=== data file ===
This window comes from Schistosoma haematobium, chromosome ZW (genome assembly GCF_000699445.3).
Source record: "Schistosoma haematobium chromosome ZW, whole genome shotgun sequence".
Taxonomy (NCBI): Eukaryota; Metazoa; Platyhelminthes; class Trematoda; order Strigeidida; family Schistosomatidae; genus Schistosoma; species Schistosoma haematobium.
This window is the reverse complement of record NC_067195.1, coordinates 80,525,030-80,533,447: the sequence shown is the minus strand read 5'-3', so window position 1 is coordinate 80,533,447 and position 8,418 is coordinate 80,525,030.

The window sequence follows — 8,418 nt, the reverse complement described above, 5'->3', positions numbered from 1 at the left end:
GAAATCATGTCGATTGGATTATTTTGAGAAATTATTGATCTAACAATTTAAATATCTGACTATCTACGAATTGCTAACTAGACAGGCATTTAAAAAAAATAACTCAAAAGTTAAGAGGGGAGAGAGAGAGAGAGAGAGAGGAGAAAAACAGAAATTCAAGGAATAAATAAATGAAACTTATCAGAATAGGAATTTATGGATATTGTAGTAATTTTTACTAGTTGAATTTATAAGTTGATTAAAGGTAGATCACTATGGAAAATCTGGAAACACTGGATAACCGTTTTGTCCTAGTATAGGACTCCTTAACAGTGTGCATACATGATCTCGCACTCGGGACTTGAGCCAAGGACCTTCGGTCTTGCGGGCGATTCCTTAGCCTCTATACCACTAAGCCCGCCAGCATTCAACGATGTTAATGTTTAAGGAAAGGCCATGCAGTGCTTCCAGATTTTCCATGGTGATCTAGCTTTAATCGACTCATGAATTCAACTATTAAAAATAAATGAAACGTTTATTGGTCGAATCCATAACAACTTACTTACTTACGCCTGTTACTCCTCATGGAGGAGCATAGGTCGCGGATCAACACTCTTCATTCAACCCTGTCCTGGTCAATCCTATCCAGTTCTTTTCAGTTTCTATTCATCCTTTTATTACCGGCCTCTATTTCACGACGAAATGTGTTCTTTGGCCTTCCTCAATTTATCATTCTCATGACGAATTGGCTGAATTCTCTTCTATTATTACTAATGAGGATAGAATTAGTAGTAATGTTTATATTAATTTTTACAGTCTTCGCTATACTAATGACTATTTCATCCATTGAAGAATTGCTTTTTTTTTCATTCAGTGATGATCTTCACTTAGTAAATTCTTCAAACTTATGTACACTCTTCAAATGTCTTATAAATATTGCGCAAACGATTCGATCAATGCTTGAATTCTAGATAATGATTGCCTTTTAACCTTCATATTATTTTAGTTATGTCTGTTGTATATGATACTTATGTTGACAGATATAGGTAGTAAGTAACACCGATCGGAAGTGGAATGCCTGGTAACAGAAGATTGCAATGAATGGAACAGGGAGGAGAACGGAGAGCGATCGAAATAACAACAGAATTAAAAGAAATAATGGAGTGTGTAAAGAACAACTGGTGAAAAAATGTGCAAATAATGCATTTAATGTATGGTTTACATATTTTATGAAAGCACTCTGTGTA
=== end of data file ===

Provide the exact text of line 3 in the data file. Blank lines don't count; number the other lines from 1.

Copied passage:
Taxonomy (NCBI): Eukaryota; Metazoa; Platyhelminthes; class Trematoda; order Strigeidida; family Schistosomatidae; genus Schistosoma; species Schistosoma haematobium.